It’s probably fair to say that the Dunnock is the most overlooked of all garden birds, and even has to suffer the indignation of also being called a Hedge Sparrow – when in fact it isn’t related to sparrows at all and is in a family of birds called Accentors. Both male and female Dunnocks are alike in their grey and brown plumage, but the younger birds tend to be more brown and striped. They can also be identified by their thin bill and orange legs. A very common garden bird, they’re normally seen individually or in pairs and feeding on the ground, or close to it in undergrowth.

What sound does a Dunnock make?

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Dunnock nesting and breeding habits

The nest is usually well hidden in fairly dense cover such as a shrub or hedge. It is a deep cup of plant stems, twigs, grasses and other general plant material, then lined with moss and hair etc. Sometimes the old nests of other birds are used and adapted. The female alone constructs the nest and also incubates the eggs, though both sexes feed the young birds. Two to three broods are typical with the clutch size being 4-5 eggs. Dunnocks are unusual in their breeding behaviour in that male birds may have two females, plus other scenarios occur where two males and two females may, effectively, form one breeding pair.

Dunnock history and population trends

Overall, there has been a moderate decline in numbers over many decades, with a more sharp decline happening between the mid-1970s and 80s. However, there has been something of a recovery in the last 20 years or so but the species remains amber listed.

Behaviour traits of Dunnocks

Dunnocks are usually seen on the ground or close to it in vegetation, and shuffling along with rather animated and nervous movements. They have a tendency to avoid open areas and like to stay relatively close to cover. However, the song – which is a rather high pitched and short burst of somewhat tuneless notes – is often delivered from an exposed perch.

Dunnock diet and food

Dunnocks feed on both small insects and small seeds, plus spiders and small worms. In the winter months the food becomes largely seeds, and for this reason the species is very easy to attract to feeding areas. There are two key aspects to this however: Firstly, the food needs to be on the ground or a ground feeder tray, and a secondly the seed or other foods needs to be small. For example, Dunnocks will manage a whole sunflower heart, but a husk free mix which includes peanut chips and small seeds such as canary seed is more ideal. Our Premium High Energy Mix would certainly be suitable.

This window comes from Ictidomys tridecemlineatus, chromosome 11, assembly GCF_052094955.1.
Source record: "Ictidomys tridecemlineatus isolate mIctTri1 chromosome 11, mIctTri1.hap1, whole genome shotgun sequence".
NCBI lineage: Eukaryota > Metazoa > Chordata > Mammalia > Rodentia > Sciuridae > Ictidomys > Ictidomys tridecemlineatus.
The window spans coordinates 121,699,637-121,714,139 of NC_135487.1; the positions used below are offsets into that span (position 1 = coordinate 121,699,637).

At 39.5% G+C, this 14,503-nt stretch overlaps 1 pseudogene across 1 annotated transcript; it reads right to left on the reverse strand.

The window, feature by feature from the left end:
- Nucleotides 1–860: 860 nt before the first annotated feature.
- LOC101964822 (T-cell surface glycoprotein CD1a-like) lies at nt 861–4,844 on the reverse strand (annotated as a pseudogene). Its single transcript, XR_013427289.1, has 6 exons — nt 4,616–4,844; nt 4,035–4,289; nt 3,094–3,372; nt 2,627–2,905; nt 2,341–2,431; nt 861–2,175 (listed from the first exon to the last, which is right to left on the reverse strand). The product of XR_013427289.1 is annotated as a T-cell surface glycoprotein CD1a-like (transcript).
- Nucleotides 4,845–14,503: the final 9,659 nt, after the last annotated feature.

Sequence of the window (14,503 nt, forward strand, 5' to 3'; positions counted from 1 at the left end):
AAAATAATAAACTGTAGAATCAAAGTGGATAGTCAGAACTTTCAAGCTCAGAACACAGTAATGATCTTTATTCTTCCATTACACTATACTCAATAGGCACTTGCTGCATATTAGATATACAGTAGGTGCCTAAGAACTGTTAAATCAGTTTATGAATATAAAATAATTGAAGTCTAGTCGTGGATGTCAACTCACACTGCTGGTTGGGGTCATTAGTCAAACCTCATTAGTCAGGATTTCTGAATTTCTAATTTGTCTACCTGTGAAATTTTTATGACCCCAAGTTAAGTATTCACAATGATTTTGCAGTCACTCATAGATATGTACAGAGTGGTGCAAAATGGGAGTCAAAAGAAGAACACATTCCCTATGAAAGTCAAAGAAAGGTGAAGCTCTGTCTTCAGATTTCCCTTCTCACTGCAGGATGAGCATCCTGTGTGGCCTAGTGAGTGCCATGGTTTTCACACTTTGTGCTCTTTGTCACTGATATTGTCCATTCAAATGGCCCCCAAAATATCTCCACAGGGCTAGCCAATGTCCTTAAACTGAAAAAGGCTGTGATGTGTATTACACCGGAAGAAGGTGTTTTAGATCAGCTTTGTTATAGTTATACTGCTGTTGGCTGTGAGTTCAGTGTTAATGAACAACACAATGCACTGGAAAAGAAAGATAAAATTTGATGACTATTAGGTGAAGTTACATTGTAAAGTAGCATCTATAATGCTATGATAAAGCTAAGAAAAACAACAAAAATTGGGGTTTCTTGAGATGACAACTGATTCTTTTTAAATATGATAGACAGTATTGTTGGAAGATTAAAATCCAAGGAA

Frequently Asked Questions

How can you tell a Dunnock from a sparrow?

The quickest and simplest way is to look at the bill: The Dunnock’s bill is relatively thin and pointed, whereas for House sparrows and Tree sparrows their bills are more of triangle shape. Their behaviour is also very different, with Dunnocks being more solitary and shifting along the ground in jerky movements (usually close to the edge of cover such as a shrub), with both species of sparrow being more gregarious and both more likely to be seen in trees and shrubs.

Where do Dunnock make their nests?

Dunnocks make their nest close to the ground in dense undergrowth such as a hedge or garden shrub.

How do you attract Dunnocks?

The right habitat is key for attracting Dunnocks to gardens, with dense hedges and shrubs along the edge of a lawn or patio being ideal.

What can you feed a Dunnock?

During the spring and summer months, Dunnocks mainly eat invertebrates including insects and small worms. So a great food to put out in your garden for them – and especially during the breeding season – is live mealworms. During the autumn and winter months their diet switches more to small seeds, so if these are put out on a ground feeder tray (Dunnocks won’t use hanging tube feeders) then they’ll usually readily take them. A husk free mix or straight peanuts chips are ideal.

Where do Dunnocks sleep at night?

Dunnocks use dense foliage such as an evergreen shrub as a place to safely sleep at night.